Review || Wisdom in Chains - "Nothing In Nature Respects Weakness"

It’s been a rather long time since I last reviewed a hardcore record. There are not a lot of landmark hardcore bands still as active as Wisdom in Chains and their seventh full length, "Nothing in Nature Respects Weakness", released through Demons Run Amok on July 20th of 2018, is proof that bands such as them have become legendary in that genre for a reason. 

I was in a hardcore band once. Filling in for another bassist I ended up playing for My Turn for well over a year and in that time I became greatly associated with everything that surrounds hardcore punk, while until then I was primarily into punk rock music. Everyone else in the band could be described as hardcore expertise so it was really easy to take in all of the knowledge. Musically for us everything was on the table when we wrote songs and I believe that my punk rock background had an influence as well, melody being a significant part of the composing; that’s where Wisdom in Chains came in as a constant reference.      
Of course Wisdom in Chains is not exactly a melodic hardcore punk band. Spanning a 17 year career not much has changed in their musical approach; in essence this is an east coast hardcore type of band but what makes them stand out is the blending of so many things into their sound. 80’s metal, anthemic punk rock, thrash crossovers are still all there in "Nothing in Nature Respects Weakness" and this variety is something that has always fascinated me with Wisdom in Chains. The band showcases some of their best work with hardcore songs "Life Lessons", "Already Dead", "Someday" and "Turn my Back", turns to the somewhat darker side of what you could call metal in 2018 with The Boy and the Cave, "Slow Down", "Palisade Cliffs" and "Halfway There" - my personal favorites on the album - and share punk rock touches with "Better Than I Was", "Ultimatum" and "Heart of a Champion".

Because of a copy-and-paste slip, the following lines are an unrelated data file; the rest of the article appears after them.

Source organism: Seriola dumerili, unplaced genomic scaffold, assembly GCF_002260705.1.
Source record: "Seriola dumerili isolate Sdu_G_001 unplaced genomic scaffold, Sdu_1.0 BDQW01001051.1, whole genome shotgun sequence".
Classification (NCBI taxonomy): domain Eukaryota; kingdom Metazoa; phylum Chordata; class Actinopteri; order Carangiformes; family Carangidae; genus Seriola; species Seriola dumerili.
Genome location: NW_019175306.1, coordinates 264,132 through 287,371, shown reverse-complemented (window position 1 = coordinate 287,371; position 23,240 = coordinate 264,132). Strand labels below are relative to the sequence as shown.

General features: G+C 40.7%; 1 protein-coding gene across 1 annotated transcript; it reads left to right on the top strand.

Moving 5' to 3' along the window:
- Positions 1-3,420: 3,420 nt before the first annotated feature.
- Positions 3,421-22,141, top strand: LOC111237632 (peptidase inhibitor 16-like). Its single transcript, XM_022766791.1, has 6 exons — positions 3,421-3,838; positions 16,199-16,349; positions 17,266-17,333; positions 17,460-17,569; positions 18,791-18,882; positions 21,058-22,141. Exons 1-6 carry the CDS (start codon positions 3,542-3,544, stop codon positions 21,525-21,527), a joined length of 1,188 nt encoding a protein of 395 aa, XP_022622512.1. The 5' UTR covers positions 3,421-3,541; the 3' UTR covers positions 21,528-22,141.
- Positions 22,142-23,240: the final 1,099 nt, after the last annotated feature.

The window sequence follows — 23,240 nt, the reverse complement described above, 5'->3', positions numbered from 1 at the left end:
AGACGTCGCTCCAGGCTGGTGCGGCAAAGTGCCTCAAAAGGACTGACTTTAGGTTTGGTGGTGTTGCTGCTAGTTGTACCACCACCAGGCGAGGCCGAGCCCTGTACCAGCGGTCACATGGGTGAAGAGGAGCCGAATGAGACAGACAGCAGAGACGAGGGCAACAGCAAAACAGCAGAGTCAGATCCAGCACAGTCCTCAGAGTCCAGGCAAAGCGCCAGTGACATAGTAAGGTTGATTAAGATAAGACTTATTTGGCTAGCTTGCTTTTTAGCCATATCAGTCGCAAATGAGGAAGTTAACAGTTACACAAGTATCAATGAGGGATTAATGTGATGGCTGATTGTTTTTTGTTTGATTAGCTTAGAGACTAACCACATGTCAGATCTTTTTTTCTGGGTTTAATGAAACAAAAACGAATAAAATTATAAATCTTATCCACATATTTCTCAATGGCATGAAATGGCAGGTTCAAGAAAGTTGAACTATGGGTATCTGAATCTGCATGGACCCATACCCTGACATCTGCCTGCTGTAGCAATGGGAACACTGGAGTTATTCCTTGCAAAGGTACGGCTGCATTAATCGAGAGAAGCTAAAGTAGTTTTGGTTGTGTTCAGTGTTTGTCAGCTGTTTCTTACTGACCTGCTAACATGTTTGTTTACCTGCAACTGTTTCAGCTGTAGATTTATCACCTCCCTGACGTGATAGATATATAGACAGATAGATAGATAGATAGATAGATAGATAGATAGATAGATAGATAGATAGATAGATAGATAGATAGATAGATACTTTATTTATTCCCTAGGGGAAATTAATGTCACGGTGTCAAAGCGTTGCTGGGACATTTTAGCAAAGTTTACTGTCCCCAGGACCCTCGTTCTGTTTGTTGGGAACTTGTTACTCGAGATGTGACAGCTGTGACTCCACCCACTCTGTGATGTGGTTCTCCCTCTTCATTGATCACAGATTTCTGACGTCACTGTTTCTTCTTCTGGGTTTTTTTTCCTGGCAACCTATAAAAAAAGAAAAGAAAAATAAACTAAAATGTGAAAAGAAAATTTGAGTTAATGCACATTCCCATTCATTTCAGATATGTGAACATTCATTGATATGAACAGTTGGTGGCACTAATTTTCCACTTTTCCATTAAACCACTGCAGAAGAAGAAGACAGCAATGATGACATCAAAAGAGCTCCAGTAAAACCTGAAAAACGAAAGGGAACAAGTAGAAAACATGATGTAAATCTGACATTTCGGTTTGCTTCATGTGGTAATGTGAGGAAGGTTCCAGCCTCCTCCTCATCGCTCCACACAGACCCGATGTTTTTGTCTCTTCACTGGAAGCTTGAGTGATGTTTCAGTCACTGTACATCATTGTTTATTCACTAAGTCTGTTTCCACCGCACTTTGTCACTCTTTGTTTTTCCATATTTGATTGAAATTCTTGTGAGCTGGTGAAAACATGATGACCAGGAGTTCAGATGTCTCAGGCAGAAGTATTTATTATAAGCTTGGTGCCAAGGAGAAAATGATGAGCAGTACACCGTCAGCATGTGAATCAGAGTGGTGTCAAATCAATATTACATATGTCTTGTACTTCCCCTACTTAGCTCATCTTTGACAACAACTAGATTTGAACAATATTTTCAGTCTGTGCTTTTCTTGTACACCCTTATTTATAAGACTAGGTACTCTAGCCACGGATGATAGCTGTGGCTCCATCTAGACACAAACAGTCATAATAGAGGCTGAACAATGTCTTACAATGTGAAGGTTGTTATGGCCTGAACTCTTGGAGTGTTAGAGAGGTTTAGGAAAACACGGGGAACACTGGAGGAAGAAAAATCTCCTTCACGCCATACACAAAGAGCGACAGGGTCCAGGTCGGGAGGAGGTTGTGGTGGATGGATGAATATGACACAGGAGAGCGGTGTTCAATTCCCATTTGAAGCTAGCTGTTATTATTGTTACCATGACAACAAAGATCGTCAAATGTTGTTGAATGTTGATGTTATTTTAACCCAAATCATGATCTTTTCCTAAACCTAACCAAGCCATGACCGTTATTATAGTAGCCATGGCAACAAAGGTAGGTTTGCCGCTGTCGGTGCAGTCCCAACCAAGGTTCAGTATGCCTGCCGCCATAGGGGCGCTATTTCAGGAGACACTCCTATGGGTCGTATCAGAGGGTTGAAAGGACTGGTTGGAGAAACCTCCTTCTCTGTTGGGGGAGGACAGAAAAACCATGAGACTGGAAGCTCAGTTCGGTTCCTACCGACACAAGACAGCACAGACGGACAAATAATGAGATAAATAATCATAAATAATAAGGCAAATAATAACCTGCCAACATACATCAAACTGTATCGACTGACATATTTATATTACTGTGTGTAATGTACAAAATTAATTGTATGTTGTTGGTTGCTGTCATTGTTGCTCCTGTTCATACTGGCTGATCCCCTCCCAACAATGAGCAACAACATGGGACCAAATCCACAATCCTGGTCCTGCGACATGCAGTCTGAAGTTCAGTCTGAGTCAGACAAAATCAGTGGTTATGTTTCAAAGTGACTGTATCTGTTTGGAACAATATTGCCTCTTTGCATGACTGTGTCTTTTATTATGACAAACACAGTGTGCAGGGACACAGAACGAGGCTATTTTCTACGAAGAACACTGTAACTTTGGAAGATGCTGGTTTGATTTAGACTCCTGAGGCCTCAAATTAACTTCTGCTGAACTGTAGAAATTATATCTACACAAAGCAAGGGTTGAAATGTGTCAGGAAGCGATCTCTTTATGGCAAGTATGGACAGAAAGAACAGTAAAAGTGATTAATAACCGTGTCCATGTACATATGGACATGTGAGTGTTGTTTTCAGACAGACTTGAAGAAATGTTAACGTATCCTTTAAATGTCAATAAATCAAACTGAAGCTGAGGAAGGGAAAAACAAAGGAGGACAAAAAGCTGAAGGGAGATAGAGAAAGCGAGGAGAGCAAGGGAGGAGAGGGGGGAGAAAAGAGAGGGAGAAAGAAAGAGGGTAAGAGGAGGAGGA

This is what makes Wisdom in Chains stand out so much in today’s hardcore scene. Obviously Mad Joe Black’s singing is something that fits like a glove but the music is so far beyond the classic hardcore riffs and heavy breakdowns, it’s actually compelling to listen more carefully. 
Skipping just a couple of songs on "Nothing in Nature Respects Weakness" could have been an option for me, but all in all this is a highly interesting record and a job very well done.  

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